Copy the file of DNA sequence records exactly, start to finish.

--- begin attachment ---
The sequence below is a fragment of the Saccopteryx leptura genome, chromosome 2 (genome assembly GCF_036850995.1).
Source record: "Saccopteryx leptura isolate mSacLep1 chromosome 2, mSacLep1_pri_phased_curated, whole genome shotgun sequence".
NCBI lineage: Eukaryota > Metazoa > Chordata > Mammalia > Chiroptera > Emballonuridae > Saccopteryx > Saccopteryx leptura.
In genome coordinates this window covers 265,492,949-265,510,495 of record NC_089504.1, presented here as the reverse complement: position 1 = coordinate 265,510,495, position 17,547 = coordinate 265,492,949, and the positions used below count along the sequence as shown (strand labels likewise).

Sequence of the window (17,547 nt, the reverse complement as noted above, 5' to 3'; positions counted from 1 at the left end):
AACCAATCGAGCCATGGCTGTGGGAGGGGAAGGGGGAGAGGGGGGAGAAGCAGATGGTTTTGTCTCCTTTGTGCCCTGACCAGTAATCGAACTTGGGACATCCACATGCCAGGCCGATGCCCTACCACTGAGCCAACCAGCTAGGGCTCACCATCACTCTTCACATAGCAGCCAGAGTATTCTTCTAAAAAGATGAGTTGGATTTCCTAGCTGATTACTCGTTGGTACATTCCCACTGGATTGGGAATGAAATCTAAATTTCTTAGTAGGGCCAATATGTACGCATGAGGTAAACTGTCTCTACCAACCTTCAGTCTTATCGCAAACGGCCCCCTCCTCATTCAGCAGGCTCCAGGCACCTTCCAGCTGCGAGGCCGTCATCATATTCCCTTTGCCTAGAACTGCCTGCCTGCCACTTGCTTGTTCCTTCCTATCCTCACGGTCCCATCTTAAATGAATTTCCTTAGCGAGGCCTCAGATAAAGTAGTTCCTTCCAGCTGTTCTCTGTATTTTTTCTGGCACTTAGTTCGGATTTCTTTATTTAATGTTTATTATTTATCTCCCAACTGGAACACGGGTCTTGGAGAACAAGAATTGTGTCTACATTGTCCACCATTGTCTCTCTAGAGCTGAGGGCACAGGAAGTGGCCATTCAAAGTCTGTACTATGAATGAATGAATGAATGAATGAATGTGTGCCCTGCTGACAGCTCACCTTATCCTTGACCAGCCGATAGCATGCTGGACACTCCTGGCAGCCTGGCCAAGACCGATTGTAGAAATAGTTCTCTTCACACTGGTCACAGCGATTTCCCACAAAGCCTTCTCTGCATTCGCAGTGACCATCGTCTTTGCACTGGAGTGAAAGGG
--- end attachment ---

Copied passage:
The sequence below is a fragment of the Saccopteryx leptura genome, chromosome 2 (genome assembly GCF_036850995.1).
Source record: "Saccopteryx leptura isolate mSacLep1 chromosome 2, mSacLep1_pri_phased_curated, whole genome shotgun sequence".
NCBI lineage: Eukaryota > Metazoa > Chordata > Mammalia > Chiroptera > Emballonuridae > Saccopteryx > Saccopteryx leptura.
In genome coordinates this window covers 265,492,949-265,510,495 of record NC_089504.1, presented here as the reverse complement: position 1 = coordinate 265,510,495, position 17,547 = coordinate 265,492,949, and the positions used below count along the sequence as shown (strand labels likewise).

Sequence of the window (17,547 nt, the reverse complement as noted above, 5' to 3'; positions counted from 1 at the left end):
AACCAATCGAGCCATGGCTGTGGGAGGGGAAGGGGGAGAGGGGGGAGAAGCAGATGGTTTTGTCTCCTTTGTGCCCTGACCAGTAATCGAACTTGGGACATCCACATGCCAGGCCGATGCCCTACCACTGAGCCAACCAGCTAGGGCTCACCATCACTCTTCACATAGCAGCCAGAGTATTCTTCTAAAAAGATGAGTTGGATTTCCTAGCTGATTACTCGTTGGTACATTCCCACTGGATTGGGAATGAAATCTAAATTTCTTAGTAGGGCCAATATGTACGCATGAGGTAAACTGTCTCTACCAACCTTCAGTCTTATCGCAAACGGCCCCCTCCTCATTCAGCAGGCTCCAGGCACCTTCCAGCTGCGAGGCCGTCATCATATTCCCTTTGCCTAGAACTGCCTGCCTGCCACTTGCTTGTTCCTTCCTATCCTCACGGTCCCATCTTAAATGAATTTCCTTAGCGAGGCCTCAGATAAAGTAGTTCCTTCCAGCTGTTCTCTGTATTTTTTCTGGCACTTAGTTCGGATTTCTTTATTTAATGTTTATTATTTATCTCCCAACTGGAACACGGGTCTTGGAGAACAAGAATTGTGTCTACATTGTCCACCATTGTCTCTCTAGAGCTGAGGGCACAGGAAGTGGCCATTCAAAGTCTGTACTATGAATGAATGAATGAATGAATGAATGTGTGCCCTGCTGACAGCTCACCTTATCCTTGACCAGCCGATAGCATGCTGGACACTCCTGGCAGCCTGGCCAAGACCGATTGTAGAAATAGTTCTCTTCACACTGGTCACAGCGATTTCCCACAAAGCCTTCTCTGCATTCGCAGTGACCATCGTCTTTGCACTGGAGTGAAAGGG